by The Editor
The Committee for the Historian is publishing Choosing the Good Portion, a book telling the stories of many women who have made important contributions to the life of the Orthodox Presbyterian Church over the years. New Horizons editor Danny Olinger here interviews the two editors of that volume, Patricia E. Clawson and Diane L. Olinger.
NH: How did the idea for the book come about? Read more
by John Muether and David Noe
At the end of this month, many Orthodox Presbyterians will celebrate Reformation Day. October 31 marks the day that Martin Luther nailed his ninety-five theses to the door of the Wittenberg church in 1517. While this has become a common way to date the “birth” of the Reformation, it is rather arbitrary: the thirty-four-year-old monk was not calling for separation from Rome, but simply inviting his academic colleagues to debate the practice of selling papal indulgences (certifications that one’s sins have been forgiven).
The events that followed are familiar to many Orthodox Presbyterians. Luther’s concerns drove him to the heart of the abuses in the Roman Church—her perversion of the doctrines of Scripture, denial of the means of grace to all her members, and moral corruption. After efforts to achieve internal reform came to an end when Luther was excommunicated at the Diet of Worms in 1521, Western Christendom was divided into Protestant and Roman communions. Read more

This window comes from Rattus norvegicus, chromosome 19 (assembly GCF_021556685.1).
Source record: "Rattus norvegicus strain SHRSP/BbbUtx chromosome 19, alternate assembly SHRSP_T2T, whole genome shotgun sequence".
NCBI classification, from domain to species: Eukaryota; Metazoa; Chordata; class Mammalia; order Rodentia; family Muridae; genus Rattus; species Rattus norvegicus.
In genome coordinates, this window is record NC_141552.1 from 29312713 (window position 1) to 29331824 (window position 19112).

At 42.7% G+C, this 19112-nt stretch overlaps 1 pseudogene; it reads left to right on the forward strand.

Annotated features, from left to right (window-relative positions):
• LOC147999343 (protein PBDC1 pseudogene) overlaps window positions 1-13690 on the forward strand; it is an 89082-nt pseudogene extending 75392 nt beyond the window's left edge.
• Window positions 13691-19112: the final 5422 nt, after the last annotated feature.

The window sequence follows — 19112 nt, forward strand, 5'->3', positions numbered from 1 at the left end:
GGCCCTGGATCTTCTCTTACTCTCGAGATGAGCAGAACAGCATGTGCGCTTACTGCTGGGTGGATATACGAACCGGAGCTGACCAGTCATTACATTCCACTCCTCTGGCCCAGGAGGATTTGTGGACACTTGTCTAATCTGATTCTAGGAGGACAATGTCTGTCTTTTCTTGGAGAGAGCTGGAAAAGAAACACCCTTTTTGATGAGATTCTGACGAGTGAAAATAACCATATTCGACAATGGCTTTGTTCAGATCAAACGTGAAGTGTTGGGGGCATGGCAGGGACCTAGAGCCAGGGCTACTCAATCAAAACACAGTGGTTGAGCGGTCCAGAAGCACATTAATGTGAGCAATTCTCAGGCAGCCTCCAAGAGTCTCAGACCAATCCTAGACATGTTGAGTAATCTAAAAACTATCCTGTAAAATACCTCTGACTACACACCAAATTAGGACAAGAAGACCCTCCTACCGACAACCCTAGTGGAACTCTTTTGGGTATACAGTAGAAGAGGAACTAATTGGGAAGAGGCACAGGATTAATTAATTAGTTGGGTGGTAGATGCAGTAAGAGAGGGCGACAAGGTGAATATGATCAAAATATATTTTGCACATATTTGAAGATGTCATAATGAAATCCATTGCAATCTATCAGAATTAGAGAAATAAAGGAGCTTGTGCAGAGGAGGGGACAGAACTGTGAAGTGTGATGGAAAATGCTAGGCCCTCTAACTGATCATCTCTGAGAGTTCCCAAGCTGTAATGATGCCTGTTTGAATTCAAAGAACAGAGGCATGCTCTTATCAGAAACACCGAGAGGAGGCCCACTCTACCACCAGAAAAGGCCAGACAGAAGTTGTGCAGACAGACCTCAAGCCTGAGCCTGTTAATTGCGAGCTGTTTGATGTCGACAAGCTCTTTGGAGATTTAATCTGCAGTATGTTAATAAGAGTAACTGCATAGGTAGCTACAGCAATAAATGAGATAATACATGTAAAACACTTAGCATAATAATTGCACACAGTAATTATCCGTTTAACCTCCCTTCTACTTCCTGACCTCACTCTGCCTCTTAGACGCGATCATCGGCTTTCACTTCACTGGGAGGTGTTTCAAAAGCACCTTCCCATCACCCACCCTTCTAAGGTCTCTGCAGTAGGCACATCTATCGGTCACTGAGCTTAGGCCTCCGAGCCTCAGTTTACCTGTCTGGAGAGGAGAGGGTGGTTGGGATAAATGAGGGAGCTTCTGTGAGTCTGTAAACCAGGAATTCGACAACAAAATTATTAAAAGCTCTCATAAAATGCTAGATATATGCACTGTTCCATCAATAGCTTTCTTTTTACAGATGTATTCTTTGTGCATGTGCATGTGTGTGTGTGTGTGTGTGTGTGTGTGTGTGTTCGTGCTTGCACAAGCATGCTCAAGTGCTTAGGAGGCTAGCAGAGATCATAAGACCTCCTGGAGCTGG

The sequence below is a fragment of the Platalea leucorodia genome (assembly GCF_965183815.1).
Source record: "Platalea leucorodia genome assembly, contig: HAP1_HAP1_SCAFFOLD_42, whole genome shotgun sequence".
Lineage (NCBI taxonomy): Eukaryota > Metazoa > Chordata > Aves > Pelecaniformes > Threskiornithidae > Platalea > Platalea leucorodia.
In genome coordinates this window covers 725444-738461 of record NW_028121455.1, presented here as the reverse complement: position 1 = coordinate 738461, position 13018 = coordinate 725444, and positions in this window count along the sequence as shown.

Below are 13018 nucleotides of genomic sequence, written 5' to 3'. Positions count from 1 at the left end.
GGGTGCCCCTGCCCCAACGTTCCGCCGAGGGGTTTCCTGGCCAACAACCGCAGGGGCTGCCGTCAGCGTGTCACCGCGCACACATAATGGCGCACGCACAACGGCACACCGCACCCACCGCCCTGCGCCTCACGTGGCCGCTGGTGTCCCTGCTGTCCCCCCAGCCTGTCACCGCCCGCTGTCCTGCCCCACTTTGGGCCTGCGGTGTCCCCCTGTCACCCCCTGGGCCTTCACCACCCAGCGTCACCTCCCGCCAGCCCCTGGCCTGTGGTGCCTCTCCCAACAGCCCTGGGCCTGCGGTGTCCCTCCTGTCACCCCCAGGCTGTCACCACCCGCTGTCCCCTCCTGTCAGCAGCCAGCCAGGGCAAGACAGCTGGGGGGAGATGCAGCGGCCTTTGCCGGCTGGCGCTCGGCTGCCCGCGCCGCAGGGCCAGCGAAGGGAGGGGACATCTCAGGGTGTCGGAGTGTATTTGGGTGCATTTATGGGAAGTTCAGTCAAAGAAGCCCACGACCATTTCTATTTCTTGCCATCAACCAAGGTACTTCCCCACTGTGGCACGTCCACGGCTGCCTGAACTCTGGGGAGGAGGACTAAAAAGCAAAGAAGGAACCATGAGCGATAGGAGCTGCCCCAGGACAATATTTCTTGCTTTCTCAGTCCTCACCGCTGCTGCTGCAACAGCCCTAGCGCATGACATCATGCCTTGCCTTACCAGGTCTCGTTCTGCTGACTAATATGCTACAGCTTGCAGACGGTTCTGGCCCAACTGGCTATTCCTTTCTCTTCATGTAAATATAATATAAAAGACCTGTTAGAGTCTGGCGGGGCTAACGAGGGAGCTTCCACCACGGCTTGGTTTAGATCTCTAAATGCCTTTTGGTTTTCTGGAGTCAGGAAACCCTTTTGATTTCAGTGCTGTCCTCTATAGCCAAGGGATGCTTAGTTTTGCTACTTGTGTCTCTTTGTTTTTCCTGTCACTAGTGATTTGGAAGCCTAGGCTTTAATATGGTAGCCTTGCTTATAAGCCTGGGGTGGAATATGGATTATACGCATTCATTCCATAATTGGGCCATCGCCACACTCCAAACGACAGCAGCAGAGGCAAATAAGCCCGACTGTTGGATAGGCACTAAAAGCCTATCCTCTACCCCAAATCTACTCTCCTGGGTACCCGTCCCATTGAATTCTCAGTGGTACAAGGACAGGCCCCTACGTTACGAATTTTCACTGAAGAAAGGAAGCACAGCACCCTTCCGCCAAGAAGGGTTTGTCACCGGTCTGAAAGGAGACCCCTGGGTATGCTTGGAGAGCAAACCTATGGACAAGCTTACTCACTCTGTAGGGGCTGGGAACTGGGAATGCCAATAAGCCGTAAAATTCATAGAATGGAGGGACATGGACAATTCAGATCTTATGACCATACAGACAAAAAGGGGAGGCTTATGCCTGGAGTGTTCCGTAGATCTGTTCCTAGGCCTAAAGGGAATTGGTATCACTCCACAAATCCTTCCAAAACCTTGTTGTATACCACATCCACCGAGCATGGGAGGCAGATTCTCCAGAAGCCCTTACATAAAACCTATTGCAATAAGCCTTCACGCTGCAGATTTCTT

by David C. Noe
“In a bold act of defiance, comparable to flag burning today, the assembled ate the sausages served by the host.” This is how D. G. Hart begins Calvinism: A History, his comprehensive social history of the branch of Protestantism most familiar to Orthodox Presbyterians, namely the Reformed faith, which takes the biblical teachings of John Calvin and others like him as its guide. The story recounts an act of Lenten rebellion that broke out in Zurich in 1522. The priest Ulrich Zwingli attended this table of discord, and a month later he preached a sermon with the title “On the Choice and Freedom of Foods.”
Flowing from the same source as Martin Luther’s first act of soul-searching devotion to the principle of sola Scriptura, Calvinism developed several different emphases. It is therefore significant that Hart begins with Zwingli, in addition to Martin Bucer and Wolfgang Capito. Although these men and later the Genevans—Farel, Viret, Beza, and Calvin himself—shared with Luther an unwavering commitment to justification by faith alone, they went on to shape teaching for the Swiss, French, English, Scottish, and American families of Protestantism that Luther would not recognize—and indeed some of whose doctrines he opposed in his own lifetime. Read more